Photography and advertising have gone hand-in-hand for most of their mutual lives, but with the modern proliferation and prominence of social media outlets, companies are having to radically change the way they present themselves to the world. It’s not enough anymore to have a recognizable logo or a catchy jingle; a brand has to be a fully-formed personality, complete with interests, passions, and a Twitter account. The following short film, produced by Toyota Canada, exemplifies this multi-media approach that has started to surge in popularity:
In this video, Toyota aligns themselves with Peter Clark, an architect and photographer from Montreal, Quebec. Through it, you can begin to see the parallels between the automobile and photography industries – they began to develop around the same time, in response to the rapid industrialization of the late 19th and early 20th centuries.
They are both dominated by German and, in this case, Japanese design and manufacturing. Even the products are similar; both were created as tough, manually-controlled machines for primarily utilitarian purposes, and have now morphed into sleek, desirable lifestyle products that help us to define ourselves as individuals. This is a lesson not only in photography, and not only in marketing, but in storytelling as a whole. Between Clark’s narration and the carefully chosen imagery that visually likens Toyota’s vehicles to high art and classical architecture, our understanding of their brand becomes much more three-dimensional.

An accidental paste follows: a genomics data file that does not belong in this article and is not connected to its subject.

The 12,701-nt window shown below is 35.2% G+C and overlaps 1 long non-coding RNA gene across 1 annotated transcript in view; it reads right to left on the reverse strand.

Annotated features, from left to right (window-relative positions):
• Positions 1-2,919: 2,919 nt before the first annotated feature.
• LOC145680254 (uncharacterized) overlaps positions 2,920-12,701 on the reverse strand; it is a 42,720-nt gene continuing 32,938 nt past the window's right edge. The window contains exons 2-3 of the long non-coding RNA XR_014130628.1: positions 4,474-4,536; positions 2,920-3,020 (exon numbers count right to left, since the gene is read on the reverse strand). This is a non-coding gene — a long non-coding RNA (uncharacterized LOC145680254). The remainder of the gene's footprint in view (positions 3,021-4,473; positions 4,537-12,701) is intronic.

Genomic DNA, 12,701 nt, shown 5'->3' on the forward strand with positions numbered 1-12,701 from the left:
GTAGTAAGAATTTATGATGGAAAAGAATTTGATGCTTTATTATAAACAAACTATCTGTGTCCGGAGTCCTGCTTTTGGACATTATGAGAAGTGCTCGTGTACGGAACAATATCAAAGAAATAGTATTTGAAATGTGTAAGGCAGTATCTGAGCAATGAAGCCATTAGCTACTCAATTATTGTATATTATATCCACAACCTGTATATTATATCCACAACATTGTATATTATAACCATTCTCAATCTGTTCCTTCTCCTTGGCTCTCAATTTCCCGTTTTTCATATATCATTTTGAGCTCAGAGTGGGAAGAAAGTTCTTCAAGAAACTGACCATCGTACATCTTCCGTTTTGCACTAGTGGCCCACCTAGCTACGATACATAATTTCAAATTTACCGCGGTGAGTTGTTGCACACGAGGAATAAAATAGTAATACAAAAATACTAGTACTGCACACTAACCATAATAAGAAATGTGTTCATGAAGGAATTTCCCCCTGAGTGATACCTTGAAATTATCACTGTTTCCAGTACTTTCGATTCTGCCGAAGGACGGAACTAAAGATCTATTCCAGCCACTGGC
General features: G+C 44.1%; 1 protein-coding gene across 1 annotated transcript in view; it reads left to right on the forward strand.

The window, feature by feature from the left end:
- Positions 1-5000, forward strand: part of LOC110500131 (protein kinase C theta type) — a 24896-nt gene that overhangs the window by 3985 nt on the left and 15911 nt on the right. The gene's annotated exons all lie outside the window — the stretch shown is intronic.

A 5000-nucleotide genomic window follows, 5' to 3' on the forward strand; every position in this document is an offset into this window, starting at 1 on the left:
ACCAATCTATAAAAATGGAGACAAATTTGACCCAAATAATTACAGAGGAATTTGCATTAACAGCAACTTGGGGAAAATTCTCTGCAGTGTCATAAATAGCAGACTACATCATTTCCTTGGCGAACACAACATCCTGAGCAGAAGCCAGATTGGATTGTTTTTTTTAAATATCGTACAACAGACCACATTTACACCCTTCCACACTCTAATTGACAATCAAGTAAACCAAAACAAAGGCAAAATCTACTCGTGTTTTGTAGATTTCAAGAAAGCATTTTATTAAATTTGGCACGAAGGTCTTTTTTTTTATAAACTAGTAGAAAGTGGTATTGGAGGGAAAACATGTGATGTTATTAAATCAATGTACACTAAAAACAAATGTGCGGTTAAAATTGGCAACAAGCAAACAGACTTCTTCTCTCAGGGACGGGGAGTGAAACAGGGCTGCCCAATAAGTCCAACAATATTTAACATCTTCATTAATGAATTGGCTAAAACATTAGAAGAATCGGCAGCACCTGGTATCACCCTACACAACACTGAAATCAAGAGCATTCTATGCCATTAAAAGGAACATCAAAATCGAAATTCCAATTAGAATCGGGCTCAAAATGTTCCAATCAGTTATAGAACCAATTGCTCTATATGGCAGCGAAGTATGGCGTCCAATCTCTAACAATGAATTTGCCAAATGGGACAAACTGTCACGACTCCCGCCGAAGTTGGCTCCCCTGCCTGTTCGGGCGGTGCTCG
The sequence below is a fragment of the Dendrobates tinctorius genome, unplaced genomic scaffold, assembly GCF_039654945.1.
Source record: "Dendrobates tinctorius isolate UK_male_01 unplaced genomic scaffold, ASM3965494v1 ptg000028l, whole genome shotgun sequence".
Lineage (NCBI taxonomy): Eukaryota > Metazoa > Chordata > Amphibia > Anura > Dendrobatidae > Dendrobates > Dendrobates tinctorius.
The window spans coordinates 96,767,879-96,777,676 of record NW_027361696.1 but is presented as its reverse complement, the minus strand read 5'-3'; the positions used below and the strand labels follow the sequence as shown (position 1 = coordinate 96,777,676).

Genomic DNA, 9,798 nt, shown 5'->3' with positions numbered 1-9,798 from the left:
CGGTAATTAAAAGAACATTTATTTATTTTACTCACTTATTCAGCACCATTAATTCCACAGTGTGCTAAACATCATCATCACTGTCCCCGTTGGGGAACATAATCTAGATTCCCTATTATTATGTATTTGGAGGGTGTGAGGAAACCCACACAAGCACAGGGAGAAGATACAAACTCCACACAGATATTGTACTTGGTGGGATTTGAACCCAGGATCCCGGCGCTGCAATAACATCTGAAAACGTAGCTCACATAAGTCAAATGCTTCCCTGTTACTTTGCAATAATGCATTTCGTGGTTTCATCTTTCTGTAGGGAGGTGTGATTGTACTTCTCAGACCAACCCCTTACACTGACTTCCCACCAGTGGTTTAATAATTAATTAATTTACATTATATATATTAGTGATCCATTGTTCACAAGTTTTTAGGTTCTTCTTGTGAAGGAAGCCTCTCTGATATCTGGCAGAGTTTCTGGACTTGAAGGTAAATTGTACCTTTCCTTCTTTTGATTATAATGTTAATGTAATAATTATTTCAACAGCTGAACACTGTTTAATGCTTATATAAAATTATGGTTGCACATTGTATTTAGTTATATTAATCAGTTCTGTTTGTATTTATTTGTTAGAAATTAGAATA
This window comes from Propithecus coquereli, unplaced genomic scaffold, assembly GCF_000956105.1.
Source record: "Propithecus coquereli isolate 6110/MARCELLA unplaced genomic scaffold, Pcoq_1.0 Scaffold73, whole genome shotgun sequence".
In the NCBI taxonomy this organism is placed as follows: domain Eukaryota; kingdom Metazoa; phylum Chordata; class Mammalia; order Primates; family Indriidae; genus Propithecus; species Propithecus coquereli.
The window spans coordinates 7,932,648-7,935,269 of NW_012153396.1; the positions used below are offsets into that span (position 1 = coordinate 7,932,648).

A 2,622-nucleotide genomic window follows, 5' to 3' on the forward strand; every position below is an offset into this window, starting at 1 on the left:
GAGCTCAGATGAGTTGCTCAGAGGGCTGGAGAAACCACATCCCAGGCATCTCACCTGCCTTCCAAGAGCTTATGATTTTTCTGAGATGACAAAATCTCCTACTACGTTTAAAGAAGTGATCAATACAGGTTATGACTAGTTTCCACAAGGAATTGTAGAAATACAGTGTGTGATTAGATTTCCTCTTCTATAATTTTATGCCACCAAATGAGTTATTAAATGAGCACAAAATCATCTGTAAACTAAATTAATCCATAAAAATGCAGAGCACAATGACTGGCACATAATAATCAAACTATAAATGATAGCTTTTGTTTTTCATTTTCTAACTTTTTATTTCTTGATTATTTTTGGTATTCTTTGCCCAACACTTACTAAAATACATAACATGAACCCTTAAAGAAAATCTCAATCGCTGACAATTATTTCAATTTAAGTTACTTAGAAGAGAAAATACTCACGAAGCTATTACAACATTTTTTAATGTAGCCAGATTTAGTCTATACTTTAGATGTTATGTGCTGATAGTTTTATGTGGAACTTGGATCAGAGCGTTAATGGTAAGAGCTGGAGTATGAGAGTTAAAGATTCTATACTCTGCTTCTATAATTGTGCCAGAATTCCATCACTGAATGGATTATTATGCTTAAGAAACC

In this video, Clark appears to be using an older Nikon camera (another Japanese brand with a reputation for high-quality, consumer-friendly products). The model is most likely a D80 with an 18-135mm lens. The reflective technique Clark uses is simple to execute, and can be done in almost any weather with almost any lens.
If you’re interested in attempting these types of pictures, I recommend underexposing by a half-stop or so, especially if it’s a sunny day – this will keep your highlights from blowing out and will make the colours pop. Don’t use a polarizing filter, as they are designed to remove reflections entirely. And unless you’re getting paid by Toyota, you should probably frame your shot tight enough that neither your viewer nor a copyright lawyer will recognize the car.
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